The ride had not been a good one. Twice the driver had had to brake and swerve, the first time to avoid a pothole that would have certainly damaged the car’s axle, the second to swing clear of a dark shape in the centre of the road over which a sack had been carelessly flung. The second time the driver had not been so quick, and the left front wheel had rocked over the corpse’s head and burst it.
Kessler stepped from the car and watched the black uniforms slot themselves rapidly into a single row, nineteen in all. The lieutenant strode towards him and snapped a salute.
‘Colonel. Eternal glory to the Renewal.’
‘Yes, sir. The entire area.’
He walked down the line, not looking at the men, feeling them stiffen as he passed each one. Beyond them, mounds of smoke fumbled across the wreckage of rooftops, dragged behind a tired wind. By the side of the road, in a gravel half-moon in front of an inn of some kind, about thirty people lay face down in silence, hands clasped behind their heads, soldiers standing over them. He stopped and jerked his head. The soldiers shouted and jabbed with their rifles and the people began to pull themselves to their feet. A low whisper started and there was brushing of dust off clothes and the soldiers yelled again and the hands went behind the heads.
Kessler examined the group. Perhaps a third were women. The faces were pale and sullen, glowering through streaky dirt. Most were young, in their twenties or thirties, though there were three or four grey heads. It was one of these that he needed.
He selected a man standing close to a younger woman, and muttered to the lieutenant. A soldier moved and the man stepped forward and apart, the woman making a soft cry and her hands moving to her mouth, and he knew he had chosen well.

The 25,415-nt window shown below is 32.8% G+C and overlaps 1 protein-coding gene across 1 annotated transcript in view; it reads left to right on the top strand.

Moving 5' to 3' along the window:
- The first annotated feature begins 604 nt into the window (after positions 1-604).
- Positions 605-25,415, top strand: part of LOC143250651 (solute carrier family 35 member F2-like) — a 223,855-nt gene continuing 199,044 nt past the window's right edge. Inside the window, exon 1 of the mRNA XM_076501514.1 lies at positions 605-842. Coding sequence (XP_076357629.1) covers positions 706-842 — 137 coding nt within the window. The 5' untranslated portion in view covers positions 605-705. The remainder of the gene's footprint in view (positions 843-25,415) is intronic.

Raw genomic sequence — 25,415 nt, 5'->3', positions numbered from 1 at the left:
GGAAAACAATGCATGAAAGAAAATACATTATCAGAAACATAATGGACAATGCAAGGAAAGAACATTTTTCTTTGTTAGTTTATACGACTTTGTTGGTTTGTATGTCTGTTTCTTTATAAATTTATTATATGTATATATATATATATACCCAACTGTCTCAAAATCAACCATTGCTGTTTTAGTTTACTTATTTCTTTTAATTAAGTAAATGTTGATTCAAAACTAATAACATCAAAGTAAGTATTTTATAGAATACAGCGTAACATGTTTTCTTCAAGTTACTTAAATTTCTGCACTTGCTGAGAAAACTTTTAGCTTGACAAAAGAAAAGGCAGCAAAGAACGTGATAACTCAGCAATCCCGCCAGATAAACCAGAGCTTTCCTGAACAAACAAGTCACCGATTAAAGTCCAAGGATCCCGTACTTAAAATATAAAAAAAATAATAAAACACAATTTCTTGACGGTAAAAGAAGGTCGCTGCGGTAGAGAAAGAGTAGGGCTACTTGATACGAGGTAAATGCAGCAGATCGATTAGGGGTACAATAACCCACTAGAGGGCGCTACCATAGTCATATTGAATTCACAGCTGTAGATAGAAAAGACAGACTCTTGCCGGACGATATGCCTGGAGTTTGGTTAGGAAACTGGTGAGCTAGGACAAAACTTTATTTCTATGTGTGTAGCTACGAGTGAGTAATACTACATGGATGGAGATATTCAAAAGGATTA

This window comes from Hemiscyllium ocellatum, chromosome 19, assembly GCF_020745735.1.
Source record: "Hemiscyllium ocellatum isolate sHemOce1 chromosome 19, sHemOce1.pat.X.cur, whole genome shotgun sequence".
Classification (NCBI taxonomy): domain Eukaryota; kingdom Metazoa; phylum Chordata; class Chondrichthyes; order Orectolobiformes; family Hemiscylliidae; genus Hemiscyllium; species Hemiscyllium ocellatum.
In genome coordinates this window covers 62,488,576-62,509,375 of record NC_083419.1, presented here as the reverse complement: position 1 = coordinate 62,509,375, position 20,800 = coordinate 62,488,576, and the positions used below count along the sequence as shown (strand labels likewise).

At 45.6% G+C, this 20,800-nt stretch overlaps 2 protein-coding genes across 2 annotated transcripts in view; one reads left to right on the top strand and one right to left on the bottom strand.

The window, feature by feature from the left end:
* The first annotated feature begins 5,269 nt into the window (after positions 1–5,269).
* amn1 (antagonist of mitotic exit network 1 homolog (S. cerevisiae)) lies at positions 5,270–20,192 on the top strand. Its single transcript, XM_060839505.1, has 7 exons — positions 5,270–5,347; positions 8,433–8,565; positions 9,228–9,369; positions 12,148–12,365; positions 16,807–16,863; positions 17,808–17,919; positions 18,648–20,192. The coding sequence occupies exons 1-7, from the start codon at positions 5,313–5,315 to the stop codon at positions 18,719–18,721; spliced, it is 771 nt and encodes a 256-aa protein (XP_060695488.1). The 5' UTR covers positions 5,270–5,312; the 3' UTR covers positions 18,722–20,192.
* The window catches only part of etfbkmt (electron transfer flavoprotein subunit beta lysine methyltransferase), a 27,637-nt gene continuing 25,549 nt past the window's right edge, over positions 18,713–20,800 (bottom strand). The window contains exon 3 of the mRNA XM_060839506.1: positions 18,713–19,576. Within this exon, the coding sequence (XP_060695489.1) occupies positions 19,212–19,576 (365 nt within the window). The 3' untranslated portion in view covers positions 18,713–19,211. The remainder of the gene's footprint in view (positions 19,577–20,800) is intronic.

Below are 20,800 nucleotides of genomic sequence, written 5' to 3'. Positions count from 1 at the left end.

In the inn, the man sat, his rough veined hands clasped before him and the hate-lust in his shadowed eyes. Kessler stood over him and gazed at the ceiling with its black stoic beams. He watched the beams for a long time, and then dropped his eyes, not to the man but to the soldier to his right, crisp and pink-shaven, and said, ‘Where is the base.’
There was silence, and from the man on the rim of his vision, not feigned incomprehension, not outrage, but hate, simple and honest and direct. It was not enough.
A nod to the lieutenant at the door and the door opened and through the stillness, there were shouts and a crash and then the punctuation of silence. The door slammed open and the body was flung with a wet smack to sprawl twist-necked on the floor to the man’s left.
Kessler watched the face. He spoke rapidly, with the detachment of authority. The lieutenant had briefed him quickly, and he had listened.
‘This is your eldest daughter, Sara. You have a son, Jonah, aged thirteen, and a daughter, Faye, seven. Where is the base.’
The eyes were seeking his now, yellow, even the irises, and the hate was there but small, like a child’s fist, and within the huge darkness of the pupils he saw the man, bent and crawling in a void with his light shattered and gone and his, Kessler’s, face luminous and swelling before him.
He had chosen well.
The base was twenty kilometres away, in a dismal country slope of firs and logs and a river, secret but indefensible, pathetic. Ground troops, then, half a day and it would be over, wiped like a smudge from a glass. He watched the man while the lieutenant made notes and spoke sharp quick orders into his hand. The man did not look at the body, his blue-cabled hands still, the flesh of his face wondering vaguely why it lagged behind him in the death journey. Kessler stepped forward and pushed the end of a cigarette between the man’s lips and lit it, and still the hands did not move, the slow intake and exhalation of breath dragging out the gnarl of ash. Kessler clipped open the holster at his belt and drew his pistol and shot the man in the head, and the hand on the floor hurled wide from the body twitched at him before curling.

They had come to the old man one evening after the sun had dragged the thin autumn light beyond the pines, tapping on the door of his hut, and he had opened the door as he would have if they had hammered with their fists. Four of them, each young, each with the grim heroic certainty in his brow, and the fear apparent in a shift of the eyes or a too-frequent settling of weight from one foot to the other.